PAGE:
dicative of the discrepancies between investiga-
tor intention at the time a grant application is
made and the realities of subject enrollment.
Reporting by race/ethnicity has also not shown
much improvement. Corbie-Smith et al.
that 41% of RCTs in three general medical jour-
nals reported no sample sizes by race categories,
compared with the 18% in nine journals in our
analysis. However, they did not restrict studies
in their analysis to those supported by federal
funds, and 82% of the studies they examined be-
gan enrolling subjects before 1994.
There are several potential limitations to this
study. Differences by race or gender may be
reported in smaller or specialty journals not
analyzed here. This may be the case, given that
each R01 grant produces approximately 7.6 Med-
line-listed papers, with 1.61 in a core journal.
However, the journals we selected have wider
readership and impact than more targeted sub-
specialty journals and, thus, are more likely to in-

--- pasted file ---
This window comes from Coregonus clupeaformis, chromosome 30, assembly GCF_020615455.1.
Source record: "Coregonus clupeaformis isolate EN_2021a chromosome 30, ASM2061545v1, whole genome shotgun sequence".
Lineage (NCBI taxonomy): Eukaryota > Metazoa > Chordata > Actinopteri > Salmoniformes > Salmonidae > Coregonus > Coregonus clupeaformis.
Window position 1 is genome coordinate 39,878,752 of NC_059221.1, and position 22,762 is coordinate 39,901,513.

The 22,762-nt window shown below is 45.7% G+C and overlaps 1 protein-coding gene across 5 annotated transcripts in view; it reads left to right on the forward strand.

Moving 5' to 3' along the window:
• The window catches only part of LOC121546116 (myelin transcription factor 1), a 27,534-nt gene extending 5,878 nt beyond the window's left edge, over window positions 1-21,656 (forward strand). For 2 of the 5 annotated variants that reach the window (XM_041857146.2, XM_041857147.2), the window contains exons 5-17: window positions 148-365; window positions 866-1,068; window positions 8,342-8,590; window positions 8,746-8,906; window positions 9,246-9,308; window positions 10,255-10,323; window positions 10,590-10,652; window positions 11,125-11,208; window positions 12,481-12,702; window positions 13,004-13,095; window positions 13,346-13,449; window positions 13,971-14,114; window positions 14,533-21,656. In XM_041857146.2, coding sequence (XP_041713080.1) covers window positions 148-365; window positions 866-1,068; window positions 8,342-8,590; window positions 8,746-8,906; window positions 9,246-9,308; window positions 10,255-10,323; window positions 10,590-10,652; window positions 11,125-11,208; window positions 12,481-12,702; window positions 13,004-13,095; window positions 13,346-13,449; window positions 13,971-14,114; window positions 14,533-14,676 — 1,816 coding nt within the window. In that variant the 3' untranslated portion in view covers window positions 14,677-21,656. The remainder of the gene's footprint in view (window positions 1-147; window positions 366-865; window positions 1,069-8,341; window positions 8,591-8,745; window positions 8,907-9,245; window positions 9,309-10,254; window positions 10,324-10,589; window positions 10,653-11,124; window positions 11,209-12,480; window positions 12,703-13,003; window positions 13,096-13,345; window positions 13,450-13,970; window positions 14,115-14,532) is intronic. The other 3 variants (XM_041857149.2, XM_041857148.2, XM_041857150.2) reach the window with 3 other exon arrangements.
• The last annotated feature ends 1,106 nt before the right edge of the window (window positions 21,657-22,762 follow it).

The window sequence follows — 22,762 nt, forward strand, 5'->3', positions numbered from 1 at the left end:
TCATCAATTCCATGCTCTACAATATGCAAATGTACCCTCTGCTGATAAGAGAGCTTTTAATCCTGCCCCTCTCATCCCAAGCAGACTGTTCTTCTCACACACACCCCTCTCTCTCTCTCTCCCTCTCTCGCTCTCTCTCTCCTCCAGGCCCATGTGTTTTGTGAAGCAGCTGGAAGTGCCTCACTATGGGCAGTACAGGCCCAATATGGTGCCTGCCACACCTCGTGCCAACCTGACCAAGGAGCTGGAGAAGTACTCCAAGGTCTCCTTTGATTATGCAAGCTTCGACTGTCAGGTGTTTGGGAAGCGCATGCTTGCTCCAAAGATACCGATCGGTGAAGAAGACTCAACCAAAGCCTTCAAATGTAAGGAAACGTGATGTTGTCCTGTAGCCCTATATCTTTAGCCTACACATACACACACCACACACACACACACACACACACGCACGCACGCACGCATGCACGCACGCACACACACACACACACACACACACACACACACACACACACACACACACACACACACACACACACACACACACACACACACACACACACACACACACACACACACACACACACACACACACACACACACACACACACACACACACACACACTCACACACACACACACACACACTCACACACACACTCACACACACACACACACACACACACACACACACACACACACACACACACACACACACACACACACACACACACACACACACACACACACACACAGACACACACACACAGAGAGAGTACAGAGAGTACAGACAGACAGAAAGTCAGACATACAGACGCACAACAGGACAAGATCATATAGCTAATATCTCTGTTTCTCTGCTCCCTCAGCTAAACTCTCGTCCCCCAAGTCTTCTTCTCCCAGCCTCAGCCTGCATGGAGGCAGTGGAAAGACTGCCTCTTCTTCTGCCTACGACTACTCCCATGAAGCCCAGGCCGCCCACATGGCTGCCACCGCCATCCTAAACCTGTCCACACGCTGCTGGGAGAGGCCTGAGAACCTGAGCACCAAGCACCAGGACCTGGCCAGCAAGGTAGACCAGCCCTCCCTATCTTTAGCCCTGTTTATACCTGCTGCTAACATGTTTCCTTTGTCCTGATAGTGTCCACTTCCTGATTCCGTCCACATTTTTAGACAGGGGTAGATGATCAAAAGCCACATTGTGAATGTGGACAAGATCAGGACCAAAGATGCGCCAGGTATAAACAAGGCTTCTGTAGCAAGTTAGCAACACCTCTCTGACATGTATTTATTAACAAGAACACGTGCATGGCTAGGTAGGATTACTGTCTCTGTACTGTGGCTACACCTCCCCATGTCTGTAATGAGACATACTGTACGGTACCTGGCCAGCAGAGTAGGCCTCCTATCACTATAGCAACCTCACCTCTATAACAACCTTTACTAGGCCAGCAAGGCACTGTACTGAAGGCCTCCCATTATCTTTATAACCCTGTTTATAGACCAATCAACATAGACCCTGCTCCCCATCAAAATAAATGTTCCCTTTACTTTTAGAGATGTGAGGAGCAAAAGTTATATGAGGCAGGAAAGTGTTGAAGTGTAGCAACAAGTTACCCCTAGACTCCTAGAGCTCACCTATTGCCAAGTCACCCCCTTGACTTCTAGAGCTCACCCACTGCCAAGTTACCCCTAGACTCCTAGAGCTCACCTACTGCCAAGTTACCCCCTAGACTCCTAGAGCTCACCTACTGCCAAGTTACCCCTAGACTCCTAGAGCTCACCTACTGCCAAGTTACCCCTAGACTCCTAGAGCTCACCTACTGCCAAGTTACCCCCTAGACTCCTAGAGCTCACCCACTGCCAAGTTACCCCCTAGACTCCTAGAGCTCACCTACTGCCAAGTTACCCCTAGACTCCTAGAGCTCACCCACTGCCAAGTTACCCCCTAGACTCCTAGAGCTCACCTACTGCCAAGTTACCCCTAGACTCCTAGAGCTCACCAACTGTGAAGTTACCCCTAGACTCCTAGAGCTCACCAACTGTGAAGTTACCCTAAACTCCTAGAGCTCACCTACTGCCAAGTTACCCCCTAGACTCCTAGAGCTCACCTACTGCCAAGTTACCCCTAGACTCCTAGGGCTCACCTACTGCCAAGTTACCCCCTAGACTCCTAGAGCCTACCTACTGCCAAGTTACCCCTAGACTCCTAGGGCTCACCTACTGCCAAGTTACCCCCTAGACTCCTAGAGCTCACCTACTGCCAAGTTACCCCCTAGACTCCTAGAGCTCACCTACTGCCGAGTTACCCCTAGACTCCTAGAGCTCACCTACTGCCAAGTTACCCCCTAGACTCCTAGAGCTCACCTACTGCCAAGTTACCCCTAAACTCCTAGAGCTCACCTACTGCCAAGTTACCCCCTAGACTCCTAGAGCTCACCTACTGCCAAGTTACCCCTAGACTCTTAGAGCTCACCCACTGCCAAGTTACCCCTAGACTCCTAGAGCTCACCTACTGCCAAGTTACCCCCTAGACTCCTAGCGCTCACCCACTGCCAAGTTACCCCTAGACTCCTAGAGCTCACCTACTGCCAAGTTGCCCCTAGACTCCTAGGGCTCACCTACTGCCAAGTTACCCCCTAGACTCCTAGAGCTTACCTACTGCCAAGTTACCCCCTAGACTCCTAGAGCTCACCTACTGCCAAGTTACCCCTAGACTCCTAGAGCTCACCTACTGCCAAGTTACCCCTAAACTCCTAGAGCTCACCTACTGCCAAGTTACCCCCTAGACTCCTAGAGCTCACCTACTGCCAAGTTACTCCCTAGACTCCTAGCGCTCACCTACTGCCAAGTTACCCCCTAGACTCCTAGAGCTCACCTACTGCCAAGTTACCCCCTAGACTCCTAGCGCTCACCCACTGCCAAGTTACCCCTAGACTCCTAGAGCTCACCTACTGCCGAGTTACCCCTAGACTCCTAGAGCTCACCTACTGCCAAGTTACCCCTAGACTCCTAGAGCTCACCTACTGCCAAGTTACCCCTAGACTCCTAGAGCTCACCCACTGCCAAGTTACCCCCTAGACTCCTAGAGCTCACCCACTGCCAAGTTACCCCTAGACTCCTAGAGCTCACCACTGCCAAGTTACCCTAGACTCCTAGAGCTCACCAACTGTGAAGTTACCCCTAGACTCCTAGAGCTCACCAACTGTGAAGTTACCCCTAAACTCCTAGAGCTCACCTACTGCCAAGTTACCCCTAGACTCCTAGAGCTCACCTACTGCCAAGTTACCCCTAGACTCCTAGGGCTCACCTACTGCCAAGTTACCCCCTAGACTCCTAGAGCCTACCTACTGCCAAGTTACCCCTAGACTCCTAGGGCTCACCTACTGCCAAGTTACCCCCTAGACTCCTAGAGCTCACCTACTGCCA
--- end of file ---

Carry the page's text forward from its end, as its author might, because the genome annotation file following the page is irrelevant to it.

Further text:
fluence future research and practice guidelines.
Second, because we excluded studies where the
funding source could not be identified, it is pos-
sible that some of these were in fact supported by
federal dollars. However, citation of federal fund-
ing is required in resulting publications so incor-
rect exclusions in our analysis should be few.
Third, we do not have a pre-1994 comparison
group, but this was deliberate. Our interest was
to describe the current state of clinical trials re-
porting with respect to the NIH Revitalization
Act in a broad set of journals and subjects, re-
gardless of what the situation was in past years.
Fourth, although we initially reviewed almost 500
papers, only 69 met our inclusion criteria, and this
limited our ability to compare journals. Last, be-
cause we were not always able to determine if a
particular study was designed in accordance with
the guidelines regarding subject enrollment, our
analysis was limited to that which was reported;
some studies may have been designed in accor-
dance with the guidelines without giving enough
information in the paper to inform the reader. We
were also not able to take into consideration, per
the guidelines, how the prevalence of a disease
may vary by race/ethnicity or sex subgroups and
how this may affect sample characteristics. The
guidelines for phase III trials do include report-